Medicaid Works: Citizens Lose when States Opt Out —- Graphic Credit Adam Cole, NPRHealth Policy Debate, Highlights of the Month Monday, August 27th, 2012
Medicaid Works: Citizens Lose when States Opt Out
By Caryn Sever
Beginning in 2014, every state will have the option to expand Medicaid coverage to any adult whose income is more than 133% below the poverty line (a little over $31,000 for a family of 4). At least 5 states, including Florida, Louisiana, Mississippi, South Carolina, and Texas will choose not to participate. Five other states are leaning towards not participating, and 27 states, including Virginia are currently undecided. This means that the majority of the United States is either not going to participate or is currently undecided about the expansion. On August 23rd, The Commonwealth Fund released a blog post explaining why Medicaid works, and what it means for these states to opt out of expansion. “Medicaid Works: Public Program Continues to Provide Access to Care and Financial Protection for Society’s Most Vulnerable” written by Karen Davis, President of the Commonwealth Fund and Kristof Stremikis, a senior researcher for the Commonwealth Fund, outlines the need and benefits of Medicaid expansion as dictated by the Affordable Care Act (ACA).
According to the new projections released by the Congressional Budget Office, about “30 million previously uninsured Americans will gain coverage by 2022, 3 million fewer than had been predicted after the law was passed but before the Supreme Court decision.” Furthermore, as per the ACA, the primary reason for trimming the annual payments to hospitals under Medicare was to compensate hospitals for the unrecoverable debts of previously uninsured patients.  This means that these adjustments will generate billions of dollars to help finance the expansion of coverage. Davis and Stremikis fear that repealing the coverage provisions, while maintaining the reduced payments would render it quite difficult for the hospitals to take on the debt that comes from providing care to the uninsured. “Repealing the law would increase the federal deficit by $109 billion over the next decade.” 
All money aside, there is a reason that Medicaid and Medicare exist. In 1965, when President Lyndon B. Johnson signed the programs into law, it was done so in response to meet the health care needs of the elderly and poor.  In his introduction of LBJ, President Harry Truman remarked “I am glad to have lived this long and to witness today the signing of the Medicare bill which puts the Nation right where it needs to be to be right.”  Johnson himself explained “There are more than 18 million Americans over the age of 65. Most of the have low incomes, most of them are threatened by illness and medical expense that they cannot afford. And through this new law, Mr. President [Truman], every citizen will be able, in his productive years when he is earning, to insure himself against the ravages of illness in his old age.” Now, 47 years later states are debating expansion over an ever growing populous.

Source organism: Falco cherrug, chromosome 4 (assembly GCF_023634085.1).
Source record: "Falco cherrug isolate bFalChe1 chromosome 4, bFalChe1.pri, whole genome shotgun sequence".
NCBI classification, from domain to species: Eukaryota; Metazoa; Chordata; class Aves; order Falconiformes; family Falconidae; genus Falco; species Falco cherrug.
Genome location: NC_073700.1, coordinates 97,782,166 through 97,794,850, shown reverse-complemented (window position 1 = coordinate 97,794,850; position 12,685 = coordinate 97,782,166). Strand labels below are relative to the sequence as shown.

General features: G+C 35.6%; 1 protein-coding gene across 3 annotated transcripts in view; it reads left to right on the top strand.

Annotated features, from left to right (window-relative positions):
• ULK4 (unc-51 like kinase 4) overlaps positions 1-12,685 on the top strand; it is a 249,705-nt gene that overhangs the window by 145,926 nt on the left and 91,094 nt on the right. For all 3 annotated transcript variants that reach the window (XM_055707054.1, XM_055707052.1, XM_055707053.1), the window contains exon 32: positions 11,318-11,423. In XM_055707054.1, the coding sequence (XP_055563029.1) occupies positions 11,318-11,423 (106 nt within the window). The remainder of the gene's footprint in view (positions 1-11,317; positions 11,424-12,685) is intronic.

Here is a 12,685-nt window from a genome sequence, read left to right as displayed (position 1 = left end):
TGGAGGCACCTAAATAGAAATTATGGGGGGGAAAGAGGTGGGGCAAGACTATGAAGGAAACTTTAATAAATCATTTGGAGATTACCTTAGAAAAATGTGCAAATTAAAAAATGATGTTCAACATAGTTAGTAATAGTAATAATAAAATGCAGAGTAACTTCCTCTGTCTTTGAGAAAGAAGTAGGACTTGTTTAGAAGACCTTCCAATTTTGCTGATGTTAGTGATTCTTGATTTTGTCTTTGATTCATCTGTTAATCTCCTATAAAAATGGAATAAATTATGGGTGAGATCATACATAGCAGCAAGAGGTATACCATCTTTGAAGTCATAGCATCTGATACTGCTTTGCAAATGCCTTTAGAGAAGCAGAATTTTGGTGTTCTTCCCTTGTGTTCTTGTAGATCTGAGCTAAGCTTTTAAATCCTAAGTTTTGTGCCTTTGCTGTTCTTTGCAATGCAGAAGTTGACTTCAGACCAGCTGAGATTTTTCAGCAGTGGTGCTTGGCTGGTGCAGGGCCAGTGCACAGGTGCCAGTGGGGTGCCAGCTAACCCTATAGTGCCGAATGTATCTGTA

States that chose to opt out of the expansion are doing their citizens a disservice in several ways. Not only would the health of their state suffer, but resisting the expansion places a heavy burden state hospitals as well as “keeping the medically underserved community from receiving an enormous economic infusion”.  All the evidence points to the fact that expansion will save both the state and federal government’s money so even if certain states choose not to expand, the residents of each state will still be paying federal taxes to cover the expansion of those states that chose to opt in.
The facts stand for themselves, Medicare and Medicaid saves lives. In a study on Medicaid enrollment in Oregon, it was found that participants who receive coverage through the program were able and more likely to visit the doctor than those without coverage. In another study conducted by Harvard’s School of Public Health, it was found that states with Medicaid expansion showed a 6.1 percent decrease in deaths, or roughly 2,840 per year for every 500,000 US adults.  The study compared New York, Maine, and Arizona five years before and after expansion while comparing them with four neighboring states that had no Medicaid expansion. The United States Census Bureau recorded the US population in 2012 at 314,226,708 judging by the results of this study that means that Medicaid expansion saved about 1,784,807.70 people per year. This public program is critical to vulnerable populations such as the poor and elderly, who require public programs to survive and thrive. When states opt out the citizens suffer, the burden falls to the population who lose out on building a strong health care system with the funds specifically allotted for this purpose.